Samuel charged Saul to annihilate the Amalekites, the ancient enemy of the Israelites who had been first to come against them after their exodus from Egypt. (1 Sam 15:1-2) The instruction was to utterly destroy all that they have, and spare them not; but slay both man and woman, infant and suckling, ox and sheep, camel and ass. (vs 3)

In partial obedience, Saul did not kill Agag, king of Amalek, nor the best of the sheep, oxen, fatlings or lambs. It was his idea to use the livestock for sacrifices, and perhaps his kindness to Agag was as a peer to peer favor. We do not know.

He would soon learn that to obey is better than sacrifice (1 Sam 15:22), and that he had been rejected as king over Israel (1 Sam 15:26). After this incident we read of Saul's cowardice as he would attempt to kill David. The coward is afraid to lose his own life. (John 12:25)

The third test of his faith required that he be fully obedient to God's Word without questioning its mandates, and that there would be no enjoyment of a spoil for this obedience.

For us, too, though we may not fully comprehend what the Lord requires of us, it is our duty to obey his Word, and not anticipate a payment for that. In a general sense, the spoils of war are for victors, but to apply the lesson of this Scripture, some wars are for the honor of God alone.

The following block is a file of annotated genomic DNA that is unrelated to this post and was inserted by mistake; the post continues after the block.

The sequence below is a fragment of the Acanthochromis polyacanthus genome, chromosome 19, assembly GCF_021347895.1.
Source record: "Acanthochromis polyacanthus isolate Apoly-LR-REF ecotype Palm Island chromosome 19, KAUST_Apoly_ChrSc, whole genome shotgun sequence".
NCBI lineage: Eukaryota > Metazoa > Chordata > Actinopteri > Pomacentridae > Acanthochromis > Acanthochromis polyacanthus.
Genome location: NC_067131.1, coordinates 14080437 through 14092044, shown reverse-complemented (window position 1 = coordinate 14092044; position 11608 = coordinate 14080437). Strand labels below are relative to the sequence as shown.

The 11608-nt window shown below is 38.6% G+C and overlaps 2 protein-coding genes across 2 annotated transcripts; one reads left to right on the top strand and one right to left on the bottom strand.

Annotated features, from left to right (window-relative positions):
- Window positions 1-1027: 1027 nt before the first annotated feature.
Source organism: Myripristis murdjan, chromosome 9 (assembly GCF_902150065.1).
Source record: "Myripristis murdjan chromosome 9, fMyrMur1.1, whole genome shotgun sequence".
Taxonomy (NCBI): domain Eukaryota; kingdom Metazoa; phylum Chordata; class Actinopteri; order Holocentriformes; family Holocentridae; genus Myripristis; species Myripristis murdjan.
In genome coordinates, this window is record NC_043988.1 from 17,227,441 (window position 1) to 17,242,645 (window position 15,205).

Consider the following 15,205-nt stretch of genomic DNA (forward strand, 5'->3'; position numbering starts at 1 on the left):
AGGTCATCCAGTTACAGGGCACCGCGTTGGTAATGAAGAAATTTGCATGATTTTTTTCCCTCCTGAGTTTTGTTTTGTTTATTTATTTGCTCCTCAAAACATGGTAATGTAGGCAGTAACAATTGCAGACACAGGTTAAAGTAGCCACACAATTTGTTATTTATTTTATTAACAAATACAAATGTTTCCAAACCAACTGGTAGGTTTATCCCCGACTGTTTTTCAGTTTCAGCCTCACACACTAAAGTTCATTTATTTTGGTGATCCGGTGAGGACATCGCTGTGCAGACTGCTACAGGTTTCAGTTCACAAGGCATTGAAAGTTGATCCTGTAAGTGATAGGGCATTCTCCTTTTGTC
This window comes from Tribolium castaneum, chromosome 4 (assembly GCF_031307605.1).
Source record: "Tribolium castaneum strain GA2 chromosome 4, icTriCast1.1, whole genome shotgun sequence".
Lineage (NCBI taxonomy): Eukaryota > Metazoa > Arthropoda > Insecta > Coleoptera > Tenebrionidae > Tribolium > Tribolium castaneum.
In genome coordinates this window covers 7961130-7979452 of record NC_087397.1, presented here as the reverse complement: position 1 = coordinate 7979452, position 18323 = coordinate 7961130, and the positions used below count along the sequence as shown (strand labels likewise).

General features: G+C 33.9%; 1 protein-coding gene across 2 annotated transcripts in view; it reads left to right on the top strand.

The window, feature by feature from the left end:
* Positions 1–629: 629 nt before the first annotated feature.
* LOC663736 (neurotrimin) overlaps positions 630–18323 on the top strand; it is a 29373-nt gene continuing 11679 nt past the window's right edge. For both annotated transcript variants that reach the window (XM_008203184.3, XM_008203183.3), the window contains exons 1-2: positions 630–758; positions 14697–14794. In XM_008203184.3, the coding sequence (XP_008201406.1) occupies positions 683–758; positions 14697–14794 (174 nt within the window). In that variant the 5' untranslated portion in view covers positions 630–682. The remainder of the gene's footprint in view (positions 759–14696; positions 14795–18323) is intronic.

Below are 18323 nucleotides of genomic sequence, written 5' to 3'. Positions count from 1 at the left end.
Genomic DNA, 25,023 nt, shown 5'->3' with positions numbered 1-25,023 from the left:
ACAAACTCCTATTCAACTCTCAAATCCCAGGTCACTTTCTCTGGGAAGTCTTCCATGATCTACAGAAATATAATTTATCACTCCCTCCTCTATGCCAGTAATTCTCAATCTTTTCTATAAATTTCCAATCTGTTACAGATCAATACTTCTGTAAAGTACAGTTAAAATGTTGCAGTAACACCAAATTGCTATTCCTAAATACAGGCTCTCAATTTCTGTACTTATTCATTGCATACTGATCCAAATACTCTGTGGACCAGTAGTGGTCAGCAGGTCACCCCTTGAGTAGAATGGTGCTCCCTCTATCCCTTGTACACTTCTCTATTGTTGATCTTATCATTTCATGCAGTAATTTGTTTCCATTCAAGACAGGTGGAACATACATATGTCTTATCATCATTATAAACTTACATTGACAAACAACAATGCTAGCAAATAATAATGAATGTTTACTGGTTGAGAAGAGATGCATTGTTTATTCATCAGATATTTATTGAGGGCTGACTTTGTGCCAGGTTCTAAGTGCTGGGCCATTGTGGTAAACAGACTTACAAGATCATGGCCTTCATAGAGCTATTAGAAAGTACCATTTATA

To consider that we ought to be rewarded for our courage in battling our worst enemies-- attitudes, predispositions, behaviors, sinful ways-- misses the point that it is God's will for our lives that we be delivered from evil. To live victoriously in Christ having defeated many major provocations of our flesh is a reward in itself and glorifies God. Full victory is not possible till after death.

The opposite of courage, part 1 - Cain

Seventh in the COURAGE series

For the next several posts we will look at some of the cowards in the Bible, and some who had a brief lapse into cowardice. By understanding what a thing isn't, we can see better what it is.

The first coward was Cain, the firstborn human. As the eldest son of Adam and Eve he should have set an example for Abel, but parenting had not yet become an art.

When it came time to bring an offering to God, Abel was the exemplary son. And the LORD had respect unto Abel and to his offering: But unto Cain and to his offering he had not respect. (Gen 4:4, 5)

At this, Cain's countenance fell, but he was not sad; he was mad! (vs 5).

The Lord explained to him that it was only a matter of bringing an appropriate sacrifice. He would then be in God's "good graces" so to speak, but if he did not, then he was opening a way for the evil one to take control: If thou doest well, shalt thou not be accepted? and if thou doest not well, sin lieth at the door. And unto thee shall be his desire, and thou shalt rule over him. (Gen 4:7)

"The Lord has no grandchildren" (only children), so he personally explained to Cain that a confrontation was imminent unless he brought an acceptable offering. Satan was taking him apart; Cain must regain "the upper hand." Resist the devil! (Jas 4:7)

Cain talked with Abel, but later in the field, killed him. Then, when asked by God, Where is Abel thy brother?, he denied that he knew. Am I my brother's keeper? (Gen 4:9)

For this murder the Lord's sentenced Cain to hard labor, that is, the earth would not yield a good return for his work, and he would be a fugitive and vagabond on the earth. (Gen 4:12)